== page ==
Chemistry Seminar Series: Dr. Jaclyn BrussoExport this event to calendar

Wednesday, November 20, 2013 — 2:30 PM EST

Multifunctional Materials for Molecular Electronics

Dr. Jaclyn Brusso
Department of Chemistry
University of Ottawa

Wednesday, November 20, 2013
2:30 p.m.
C2-361 (Reading Room)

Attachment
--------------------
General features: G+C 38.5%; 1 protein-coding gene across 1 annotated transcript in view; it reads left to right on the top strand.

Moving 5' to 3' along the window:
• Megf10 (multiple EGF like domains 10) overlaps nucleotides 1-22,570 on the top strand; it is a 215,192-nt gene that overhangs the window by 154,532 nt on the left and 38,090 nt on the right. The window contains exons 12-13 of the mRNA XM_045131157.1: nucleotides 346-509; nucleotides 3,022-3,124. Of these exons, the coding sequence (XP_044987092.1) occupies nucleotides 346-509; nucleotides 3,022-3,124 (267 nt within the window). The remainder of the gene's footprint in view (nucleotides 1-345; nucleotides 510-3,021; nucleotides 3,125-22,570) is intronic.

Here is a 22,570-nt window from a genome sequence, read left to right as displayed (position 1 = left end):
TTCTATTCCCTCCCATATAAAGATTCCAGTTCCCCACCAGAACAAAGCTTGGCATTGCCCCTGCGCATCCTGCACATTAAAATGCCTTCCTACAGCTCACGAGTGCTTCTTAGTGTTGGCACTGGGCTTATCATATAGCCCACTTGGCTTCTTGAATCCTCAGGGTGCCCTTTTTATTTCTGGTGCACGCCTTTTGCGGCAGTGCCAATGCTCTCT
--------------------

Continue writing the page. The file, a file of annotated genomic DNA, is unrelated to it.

Abstract:  Since the digital revolution, information storage and global communications have transformed how we live. Essential to the continuation of technological advancements is the need for smaller, lighter, cheaper and more efficient electronic, optical and magnetic materials. Current electronic devices are typically based on inorganic materials (e.g., Si), which require a top-down lithographic approach to fabrication. Consequently, scaling down of current technologies indefinitely is not possible. Future generations of molecular electronics will therefore require the development of new materials with new functionalities, as simply employing existing materials at a reduced scale is not feasible. We aim to address these challenges through the design and synthesis of new magneto-optoelectronic materials for molecular electronics (e.g., molecular wires and fibers, organic light emitting diodes, field effect transistors, photovoltaic cells, magnetic switches, etc.). Since performance of electronics critically depends on the extent of molecular order (in addition to other factors), rational engineering of self-organizing molecular systems with multifunctional characteristics is one of the most attractive and active fields of current research. In pursuit of this goal, we aim to develop closed and open shell compounds with specific molecular architectures in order to achieve dimensional control over phase separation at the nanoscale. This strategy allows us to investigate the role structure and morphology play in the overall properties of advanced functional materials so that we may understand and, ultimately control, their self-assembly. In that regard, the preparation and characterization of organomain group semiconductors and radicals currently being pursued within our lab will be discussed.

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